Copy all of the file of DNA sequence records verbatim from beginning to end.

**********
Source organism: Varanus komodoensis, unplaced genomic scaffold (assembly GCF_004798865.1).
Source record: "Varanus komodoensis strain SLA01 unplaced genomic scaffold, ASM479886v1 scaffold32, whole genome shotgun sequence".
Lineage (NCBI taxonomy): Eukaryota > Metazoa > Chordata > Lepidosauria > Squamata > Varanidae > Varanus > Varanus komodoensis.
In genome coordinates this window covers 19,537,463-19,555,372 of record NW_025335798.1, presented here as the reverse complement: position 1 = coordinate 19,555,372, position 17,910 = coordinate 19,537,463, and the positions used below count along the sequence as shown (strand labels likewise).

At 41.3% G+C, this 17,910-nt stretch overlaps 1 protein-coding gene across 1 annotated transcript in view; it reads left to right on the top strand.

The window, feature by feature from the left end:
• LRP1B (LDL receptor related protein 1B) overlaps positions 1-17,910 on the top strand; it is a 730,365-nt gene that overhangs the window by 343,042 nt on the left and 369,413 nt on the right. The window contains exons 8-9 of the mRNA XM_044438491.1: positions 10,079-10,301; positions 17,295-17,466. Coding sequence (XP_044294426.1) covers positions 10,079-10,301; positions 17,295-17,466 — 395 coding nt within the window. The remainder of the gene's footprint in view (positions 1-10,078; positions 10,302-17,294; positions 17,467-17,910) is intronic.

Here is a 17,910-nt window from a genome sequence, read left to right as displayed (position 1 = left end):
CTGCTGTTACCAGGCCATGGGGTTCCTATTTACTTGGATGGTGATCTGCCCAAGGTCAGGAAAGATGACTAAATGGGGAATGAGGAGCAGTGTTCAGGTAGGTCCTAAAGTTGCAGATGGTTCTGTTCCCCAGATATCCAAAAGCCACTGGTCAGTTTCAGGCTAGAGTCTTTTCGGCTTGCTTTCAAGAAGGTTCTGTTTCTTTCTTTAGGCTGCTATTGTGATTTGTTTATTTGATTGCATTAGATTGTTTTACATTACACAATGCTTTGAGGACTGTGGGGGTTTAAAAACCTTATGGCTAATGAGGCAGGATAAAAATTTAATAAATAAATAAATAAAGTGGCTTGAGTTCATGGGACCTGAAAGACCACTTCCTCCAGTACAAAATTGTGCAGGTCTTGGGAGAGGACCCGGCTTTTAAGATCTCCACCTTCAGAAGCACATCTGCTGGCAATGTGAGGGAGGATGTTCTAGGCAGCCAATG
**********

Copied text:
Source organism: Varanus komodoensis, unplaced genomic scaffold (assembly GCF_004798865.1).
Source record: "Varanus komodoensis strain SLA01 unplaced genomic scaffold, ASM479886v1 scaffold32, whole genome shotgun sequence".
Lineage (NCBI taxonomy): Eukaryota > Metazoa > Chordata > Lepidosauria > Squamata > Varanidae > Varanus > Varanus komodoensis.
In genome coordinates this window covers 19,537,463-19,555,372 of record NW_025335798.1, presented here as the reverse complement: position 1 = coordinate 19,555,372, position 17,910 = coordinate 19,537,463, and the positions used below count along the sequence as shown (strand labels likewise).

At 41.3% G+C, this 17,910-nt stretch overlaps 1 protein-coding gene across 1 annotated transcript in view; it reads left to right on the top strand.

The window, feature by feature from the left end:
• LRP1B (LDL receptor related protein 1B) overlaps positions 1-17,910 on the top strand; it is a 730,365-nt gene that overhangs the window by 343,042 nt on the left and 369,413 nt on the right. The window contains exons 8-9 of the mRNA XM_044438491.1: positions 10,079-10,301; positions 17,295-17,466. Coding sequence (XP_044294426.1) covers positions 10,079-10,301; positions 17,295-17,466 — 395 coding nt within the window. The remainder of the gene's footprint in view (positions 1-10,078; positions 10,302-17,294; positions 17,467-17,910) is intronic.

Here is a 17,910-nt window from a genome sequence, read left to right as displayed (position 1 = left end):
CTGCTGTTACCAGGCCATGGGGTTCCTATTTACTTGGATGGTGATCTGCCCAAGGTCAGGAAAGATGACTAAATGGGGAATGAGGAGCAGTGTTCAGGTAGGTCCTAAAGTTGCAGATGGTTCTGTTCCCCAGATATCCAAAAGCCACTGGTCAGTTTCAGGCTAGAGTCTTTTCGGCTTGCTTTCAAGAAGGTTCTGTTTCTTTCTTTAGGCTGCTATTGTGATTTGTTTATTTGATTGCATTAGATTGTTTTACATTACACAATGCTTTGAGGACTGTGGGGGTTTAAAAACCTTATGGCTAATGAGGCAGGATAAAAATTTAATAAATAAATAAATAAAGTGGCTTGAGTTCATGGGACCTGAAAGACCACTTCCTCCAGTACAAAATTGTGCAGGTCTTGGGAGAGGACCCGGCTTTTAAGATCTCCACCTTCAGAAGCACATCTGCTGGCAATGTGAGGGAGGATGTTCTAGGCAGCCAATG